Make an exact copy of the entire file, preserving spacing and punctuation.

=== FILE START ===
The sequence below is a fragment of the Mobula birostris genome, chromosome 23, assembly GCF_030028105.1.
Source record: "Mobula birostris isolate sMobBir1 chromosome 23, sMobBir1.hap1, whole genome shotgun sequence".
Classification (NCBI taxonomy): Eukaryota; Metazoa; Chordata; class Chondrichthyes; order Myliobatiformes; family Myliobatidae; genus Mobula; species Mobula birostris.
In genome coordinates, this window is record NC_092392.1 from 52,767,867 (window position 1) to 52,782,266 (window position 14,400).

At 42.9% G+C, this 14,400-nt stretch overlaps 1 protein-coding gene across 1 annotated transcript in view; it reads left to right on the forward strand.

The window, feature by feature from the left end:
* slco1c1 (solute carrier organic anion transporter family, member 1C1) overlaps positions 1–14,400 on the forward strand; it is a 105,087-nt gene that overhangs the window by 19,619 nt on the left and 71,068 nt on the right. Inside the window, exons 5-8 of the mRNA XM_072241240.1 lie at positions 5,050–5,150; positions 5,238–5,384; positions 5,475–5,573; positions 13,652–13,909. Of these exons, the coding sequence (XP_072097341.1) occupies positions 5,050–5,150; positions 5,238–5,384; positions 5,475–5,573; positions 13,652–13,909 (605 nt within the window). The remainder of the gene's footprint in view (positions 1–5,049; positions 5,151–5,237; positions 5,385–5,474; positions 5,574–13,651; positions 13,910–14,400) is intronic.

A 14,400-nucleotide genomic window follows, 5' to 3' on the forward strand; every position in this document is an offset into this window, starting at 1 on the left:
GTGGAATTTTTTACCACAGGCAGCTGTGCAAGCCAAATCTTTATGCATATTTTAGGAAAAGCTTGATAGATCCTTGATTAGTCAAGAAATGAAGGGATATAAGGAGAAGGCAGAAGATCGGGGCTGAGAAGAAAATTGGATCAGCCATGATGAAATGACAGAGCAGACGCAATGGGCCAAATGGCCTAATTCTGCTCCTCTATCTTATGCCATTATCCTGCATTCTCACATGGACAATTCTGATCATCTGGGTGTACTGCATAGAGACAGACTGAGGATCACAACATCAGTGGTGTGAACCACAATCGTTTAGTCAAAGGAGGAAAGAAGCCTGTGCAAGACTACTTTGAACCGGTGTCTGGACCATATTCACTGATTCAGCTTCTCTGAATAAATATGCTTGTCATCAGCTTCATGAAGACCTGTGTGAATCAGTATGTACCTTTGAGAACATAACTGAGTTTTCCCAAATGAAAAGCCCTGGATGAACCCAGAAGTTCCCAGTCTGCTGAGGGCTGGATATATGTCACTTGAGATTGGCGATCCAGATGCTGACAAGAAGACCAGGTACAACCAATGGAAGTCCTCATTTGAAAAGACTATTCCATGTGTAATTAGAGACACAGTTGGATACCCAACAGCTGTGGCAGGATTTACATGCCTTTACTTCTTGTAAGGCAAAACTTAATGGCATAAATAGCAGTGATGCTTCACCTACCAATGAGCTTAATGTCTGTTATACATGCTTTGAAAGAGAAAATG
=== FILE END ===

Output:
The sequence below is a fragment of the Mobula birostris genome, chromosome 23, assembly GCF_030028105.1.
Source record: "Mobula birostris isolate sMobBir1 chromosome 23, sMobBir1.hap1, whole genome shotgun sequence".
Classification (NCBI taxonomy): Eukaryota; Metazoa; Chordata; class Chondrichthyes; order Myliobatiformes; family Myliobatidae; genus Mobula; species Mobula birostris.
In genome coordinates, this window is record NC_092392.1 from 52,767,867 (window position 1) to 52,782,266 (window position 14,400).

At 42.9% G+C, this 14,400-nt stretch overlaps 1 protein-coding gene across 1 annotated transcript in view; it reads left to right on the forward strand.

The window, feature by feature from the left end:
* slco1c1 (solute carrier organic anion transporter family, member 1C1) overlaps positions 1–14,400 on the forward strand; it is a 105,087-nt gene that overhangs the window by 19,619 nt on the left and 71,068 nt on the right. Inside the window, exons 5-8 of the mRNA XM_072241240.1 lie at positions 5,050–5,150; positions 5,238–5,384; positions 5,475–5,573; positions 13,652–13,909. Of these exons, the coding sequence (XP_072097341.1) occupies positions 5,050–5,150; positions 5,238–5,384; positions 5,475–5,573; positions 13,652–13,909 (605 nt within the window). The remainder of the gene's footprint in view (positions 1–5,049; positions 5,151–5,237; positions 5,385–5,474; positions 5,574–13,651; positions 13,910–14,400) is intronic.

A 14,400-nucleotide genomic window follows, 5' to 3' on the forward strand; every position in this document is an offset into this window, starting at 1 on the left:
GTGGAATTTTTTACCACAGGCAGCTGTGCAAGCCAAATCTTTATGCATATTTTAGGAAAAGCTTGATAGATCCTTGATTAGTCAAGAAATGAAGGGATATAAGGAGAAGGCAGAAGATCGGGGCTGAGAAGAAAATTGGATCAGCCATGATGAAATGACAGAGCAGACGCAATGGGCCAAATGGCCTAATTCTGCTCCTCTATCTTATGCCATTATCCTGCATTCTCACATGGACAATTCTGATCATCTGGGTGTACTGCATAGAGACAGACTGAGGATCACAACATCAGTGGTGTGAACCACAATCGTTTAGTCAAAGGAGGAAAGAAGCCTGTGCAAGACTACTTTGAACCGGTGTCTGGACCATATTCACTGATTCAGCTTCTCTGAATAAATATGCTTGTCATCAGCTTCATGAAGACCTGTGTGAATCAGTATGTACCTTTGAGAACATAACTGAGTTTTCCCAAATGAAAAGCCCTGGATGAACCCAGAAGTTCCCAGTCTGCTGAGGGCTGGATATATGTCACTTGAGATTGGCGATCCAGATGCTGACAAGAAGACCAGGTACAACCAATGGAAGTCCTCATTTGAAAAGACTATTCCATGTGTAATTAGAGACACAGTTGGATACCCAACAGCTGTGGCAGGATTTACATGCCTTTACTTCTTGTAAGGCAAAACTTAATGGCATAAATAGCAGTGATGCTTCACCTACCAATGAGCTTAATGTCTGTTATACATGCTTTGAAAGAGAAAATG